Infor's Joe Bennett, senior director, Wholesale Distribution Solutions, whose background includes being one of the original developers of the Eclipse ERP system now owned by Infor rival Epicor, sees ION as a game-changer because it allows Infor's mobile apps to be aware of other apps on the device, such as maps, navigation, Skype, contact databases and so forth, and to call them and use them to make the salesperson's interaction with the device more seamless.

Epicor is planning to launch a modular add-on to its Prophet 21 ERP system next month called ICE, which stands for Internet Component Environment. ICE enables all kinds of new mobile accessibility, Frymire says, enabling Prophet 21 to push any information it has out to a mobile dashboard that can be accessed via a smart phone, tablet or anything else without the user having to connect to the Prophet 21 ERP system directly. ICE will be rolled out for the company's other main distribution ERP systems, Eclipse and Prelude, in early 2013, Frymire said.

Other software providers such as Ximple use a browser-based interface, which simplifies the puzzle as the data can display on any device that uses a browser. The whole ERP system, whether it's accessed via the cloud or on the distributor's own hardware, functions through the browser and makes use of the browsers' functions, says Wittig.

Mobile or not, though, the real power being delivered into the hands of today's field sales organizations depends on a strong back end. “The mobile devices they're carrying around is the tip of the spear, but what's really driving the capabilities of the reps to do what they want to do is what's back in the ERP system,” says Ned Lilly, president of Xtuple, Norfolk, Va., an open-source ERP software platform that started life in the manufacturing arena and has since expanded into wholesale distribution.

There are differing points of view on how necessary it is for a field salesperson using a tablet to be able to get into the guts of the ERP system. DDI System, Sandy Hook, Conn., is a software company that concentrates on providing a simple, rock-solid system for smaller distributors, primarily those with annual sales of $25 million and below. When Adam Waller, DDI's president, looked at what would be most useful to outside sales people apart from the calendar-based CRM already built into the DDI ERP, it became clear that the one function that tablets are especially excellent at, and which other providers weren't doing very well, was an electronic catalog with an interface that allowed the salesperson to check inventory and create purchase orders on the spot.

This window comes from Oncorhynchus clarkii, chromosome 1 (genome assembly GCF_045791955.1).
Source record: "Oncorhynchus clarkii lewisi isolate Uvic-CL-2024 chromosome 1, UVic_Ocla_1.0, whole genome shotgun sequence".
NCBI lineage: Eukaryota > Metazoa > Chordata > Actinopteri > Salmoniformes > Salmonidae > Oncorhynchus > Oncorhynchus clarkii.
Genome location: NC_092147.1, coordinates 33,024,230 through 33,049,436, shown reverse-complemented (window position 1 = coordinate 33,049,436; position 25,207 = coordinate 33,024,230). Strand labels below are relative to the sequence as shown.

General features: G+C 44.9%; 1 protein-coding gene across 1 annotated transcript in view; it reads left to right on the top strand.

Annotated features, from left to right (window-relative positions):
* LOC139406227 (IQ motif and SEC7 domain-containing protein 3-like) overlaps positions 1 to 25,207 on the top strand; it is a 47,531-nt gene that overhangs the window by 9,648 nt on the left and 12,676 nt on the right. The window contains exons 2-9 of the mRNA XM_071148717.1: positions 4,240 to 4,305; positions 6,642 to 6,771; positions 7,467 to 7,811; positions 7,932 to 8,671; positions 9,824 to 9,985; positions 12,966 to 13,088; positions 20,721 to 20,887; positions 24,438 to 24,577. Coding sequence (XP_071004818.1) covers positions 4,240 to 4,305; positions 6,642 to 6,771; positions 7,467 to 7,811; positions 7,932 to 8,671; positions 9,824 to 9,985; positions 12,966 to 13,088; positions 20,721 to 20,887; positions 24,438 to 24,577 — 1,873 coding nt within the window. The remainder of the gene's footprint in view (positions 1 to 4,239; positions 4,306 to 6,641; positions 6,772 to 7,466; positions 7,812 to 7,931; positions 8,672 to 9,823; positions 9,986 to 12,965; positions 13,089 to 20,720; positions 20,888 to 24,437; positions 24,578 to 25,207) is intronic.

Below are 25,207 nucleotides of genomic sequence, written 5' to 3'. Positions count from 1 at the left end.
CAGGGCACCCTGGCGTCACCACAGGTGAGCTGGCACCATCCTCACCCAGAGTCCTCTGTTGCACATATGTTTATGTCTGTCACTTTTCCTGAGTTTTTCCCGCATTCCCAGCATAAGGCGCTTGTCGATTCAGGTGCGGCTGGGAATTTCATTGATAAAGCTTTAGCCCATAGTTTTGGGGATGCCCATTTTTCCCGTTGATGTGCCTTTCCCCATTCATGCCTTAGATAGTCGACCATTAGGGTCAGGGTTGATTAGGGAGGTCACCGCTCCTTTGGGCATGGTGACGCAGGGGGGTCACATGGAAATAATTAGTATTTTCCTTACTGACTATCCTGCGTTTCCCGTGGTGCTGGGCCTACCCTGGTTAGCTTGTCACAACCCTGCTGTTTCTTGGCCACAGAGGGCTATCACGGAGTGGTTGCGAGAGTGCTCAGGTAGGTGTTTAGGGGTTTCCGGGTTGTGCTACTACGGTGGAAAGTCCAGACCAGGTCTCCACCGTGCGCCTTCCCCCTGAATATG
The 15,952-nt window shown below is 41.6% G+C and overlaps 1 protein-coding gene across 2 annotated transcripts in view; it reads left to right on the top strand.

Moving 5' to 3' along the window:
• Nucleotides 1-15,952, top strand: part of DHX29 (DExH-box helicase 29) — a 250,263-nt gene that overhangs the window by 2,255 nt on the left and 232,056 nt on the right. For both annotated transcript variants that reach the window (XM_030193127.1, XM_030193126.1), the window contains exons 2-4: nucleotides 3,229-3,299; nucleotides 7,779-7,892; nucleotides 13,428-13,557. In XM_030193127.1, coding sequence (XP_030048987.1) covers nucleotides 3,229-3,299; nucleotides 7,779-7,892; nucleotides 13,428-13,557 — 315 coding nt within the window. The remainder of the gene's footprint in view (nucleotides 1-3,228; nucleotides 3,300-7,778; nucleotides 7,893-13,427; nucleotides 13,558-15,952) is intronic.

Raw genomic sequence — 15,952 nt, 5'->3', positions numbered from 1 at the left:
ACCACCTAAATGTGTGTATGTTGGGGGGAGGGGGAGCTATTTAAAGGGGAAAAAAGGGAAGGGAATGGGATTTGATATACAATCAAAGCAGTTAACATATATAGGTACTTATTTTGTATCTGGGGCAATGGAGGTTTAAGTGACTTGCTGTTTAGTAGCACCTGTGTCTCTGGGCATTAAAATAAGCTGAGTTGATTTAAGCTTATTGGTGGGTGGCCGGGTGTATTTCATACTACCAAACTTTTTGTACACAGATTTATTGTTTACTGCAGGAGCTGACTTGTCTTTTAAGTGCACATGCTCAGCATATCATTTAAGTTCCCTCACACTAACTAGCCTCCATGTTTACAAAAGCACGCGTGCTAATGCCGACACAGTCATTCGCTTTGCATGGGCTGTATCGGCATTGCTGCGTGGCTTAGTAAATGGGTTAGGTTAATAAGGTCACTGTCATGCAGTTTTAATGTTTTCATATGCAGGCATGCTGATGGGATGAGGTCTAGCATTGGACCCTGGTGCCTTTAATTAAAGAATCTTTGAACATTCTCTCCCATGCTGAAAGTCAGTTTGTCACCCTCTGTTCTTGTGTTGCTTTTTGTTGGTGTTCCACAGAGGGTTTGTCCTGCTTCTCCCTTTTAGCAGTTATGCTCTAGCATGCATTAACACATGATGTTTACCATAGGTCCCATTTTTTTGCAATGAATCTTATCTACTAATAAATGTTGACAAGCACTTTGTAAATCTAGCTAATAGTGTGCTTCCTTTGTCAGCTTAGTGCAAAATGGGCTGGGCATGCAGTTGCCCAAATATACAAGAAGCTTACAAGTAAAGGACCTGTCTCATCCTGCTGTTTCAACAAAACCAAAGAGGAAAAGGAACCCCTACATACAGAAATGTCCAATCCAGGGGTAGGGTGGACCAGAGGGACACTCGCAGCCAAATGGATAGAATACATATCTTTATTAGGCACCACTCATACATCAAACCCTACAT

Waller started a new company, Mobilistics, to create an app that would provide those capabilities. Mobilistics isn't affiliated with DDI System — it can work with any ERP system — but DDI does offer integration with its app, MobiOrder. The app doesn't provide real-time connection to the ERP system. Instead it uses a simple utility to pull a daily flat-file update of the company's product data and inventory and customer-specific data including contact info, special pricing and so forth, the basic information a salesperson needs to build a sales order.

Perhaps it's inevitable, as tablets and smart phones and the networks over which they communicate grow faster and more powerful, that new possibilities will emerge for empowering distributor field salespeople. What might come with that increased power? One likely answer is access to more data-heavy material.